There’s often judgement with an FASD diagnosis because it is directly related to maternal consumption of alcohol during pregnancy. In some countries, it is impossible to receive a FASD diagnosis without admission of alcohol consumption. There are hundreds of kids with probable-FASD because their moms had a beverage or two before they knew they were pregnant. There are also people, including medical professionals, who claim a “glass or two” won’t hurt the baby. I won’t pull out my soapbox, but the medical evidence begs to differ. The judgement can prevent people from getting help for their kids when they begin to notice the struggles, and that’s a shame.

I am more familiar with Canadian diagnostics, and some of the information may be different where you are. I am not licensed, certified, or even comfortable giving this as advice or a prescriptive solution. People helped clarify things for me along the way, and I am paying it forward. This is information only, and you should consult your health care team to see if any of the situations apply to your child. Here endeth the disclaimer.

This wasn’t intended to be a treatise of FASD, sorry about that. Let’s get on with the ABCs.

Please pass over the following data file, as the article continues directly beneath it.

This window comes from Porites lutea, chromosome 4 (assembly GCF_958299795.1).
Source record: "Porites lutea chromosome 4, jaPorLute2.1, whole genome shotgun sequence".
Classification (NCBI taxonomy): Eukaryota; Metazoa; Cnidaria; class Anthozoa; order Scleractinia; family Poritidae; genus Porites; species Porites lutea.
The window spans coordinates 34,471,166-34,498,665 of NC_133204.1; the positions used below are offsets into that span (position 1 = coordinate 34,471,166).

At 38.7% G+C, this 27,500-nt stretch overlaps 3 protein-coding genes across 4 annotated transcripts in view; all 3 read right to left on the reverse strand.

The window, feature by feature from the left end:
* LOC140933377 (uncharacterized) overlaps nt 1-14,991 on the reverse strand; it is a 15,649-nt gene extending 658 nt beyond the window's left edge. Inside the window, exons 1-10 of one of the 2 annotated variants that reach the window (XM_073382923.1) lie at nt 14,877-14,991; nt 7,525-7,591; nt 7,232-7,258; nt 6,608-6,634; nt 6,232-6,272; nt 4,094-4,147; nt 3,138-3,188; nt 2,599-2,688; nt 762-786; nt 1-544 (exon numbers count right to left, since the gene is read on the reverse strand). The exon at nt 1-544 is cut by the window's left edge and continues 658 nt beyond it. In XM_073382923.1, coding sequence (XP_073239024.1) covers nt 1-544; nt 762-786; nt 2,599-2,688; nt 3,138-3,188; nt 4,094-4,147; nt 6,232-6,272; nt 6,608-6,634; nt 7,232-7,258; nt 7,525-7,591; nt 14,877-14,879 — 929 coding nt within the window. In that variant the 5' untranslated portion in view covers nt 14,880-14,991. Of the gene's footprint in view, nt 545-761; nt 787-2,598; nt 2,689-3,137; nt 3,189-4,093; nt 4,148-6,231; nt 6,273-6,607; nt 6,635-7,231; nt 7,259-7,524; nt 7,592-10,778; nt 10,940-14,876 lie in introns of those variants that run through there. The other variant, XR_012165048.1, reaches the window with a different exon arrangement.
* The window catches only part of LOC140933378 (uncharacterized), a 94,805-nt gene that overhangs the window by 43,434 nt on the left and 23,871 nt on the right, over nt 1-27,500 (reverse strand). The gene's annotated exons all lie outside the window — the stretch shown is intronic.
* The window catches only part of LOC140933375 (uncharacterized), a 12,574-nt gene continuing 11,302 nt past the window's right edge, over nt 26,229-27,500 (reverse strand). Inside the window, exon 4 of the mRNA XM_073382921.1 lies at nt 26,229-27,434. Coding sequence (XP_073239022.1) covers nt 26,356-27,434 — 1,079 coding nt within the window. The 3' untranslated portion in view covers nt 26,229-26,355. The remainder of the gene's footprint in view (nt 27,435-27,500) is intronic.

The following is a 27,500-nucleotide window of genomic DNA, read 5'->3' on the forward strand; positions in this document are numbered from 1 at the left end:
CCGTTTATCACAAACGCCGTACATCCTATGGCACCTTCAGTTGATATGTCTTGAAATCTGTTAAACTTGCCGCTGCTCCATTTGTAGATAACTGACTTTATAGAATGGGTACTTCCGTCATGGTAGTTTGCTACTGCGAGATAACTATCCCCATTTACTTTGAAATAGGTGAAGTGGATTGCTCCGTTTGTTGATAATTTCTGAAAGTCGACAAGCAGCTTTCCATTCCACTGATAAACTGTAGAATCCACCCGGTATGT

In alphabetical order, and by no means inclusive of all the different diagnoses:

ARND- Alcohol Related Neurodevelopmental Disorder. This is a form of FASD, the umbrella term for a host of problems caused by consuming alcohol during pregnancy). ARND has the cognitive and behavioural deficits, but typically does not have the sentinel facial findings.

ARND comes with learning difficulties, behavioural issues, cognitive impairments, executive functioning challenges, lack of impulse control and a bunch of learning challenges. Kids with ARND have trouble with cause-effect, abstract thinking, action-consequence, and that translates into “groundhog day” because just because Junior understood how to tie their shoes yesterday, does not mean they will remember today or next week.

Another fun aspect is an inability to extrapolate from examples because they are literal thinkers. So, the teacher may have given 150 examples of how to do a math problem, but if that exact example is not on the test, Junior won’t know how to solve it. And if you say 5 minutes, they will count on the clock for 5 minutes. Exactly 5 minutes.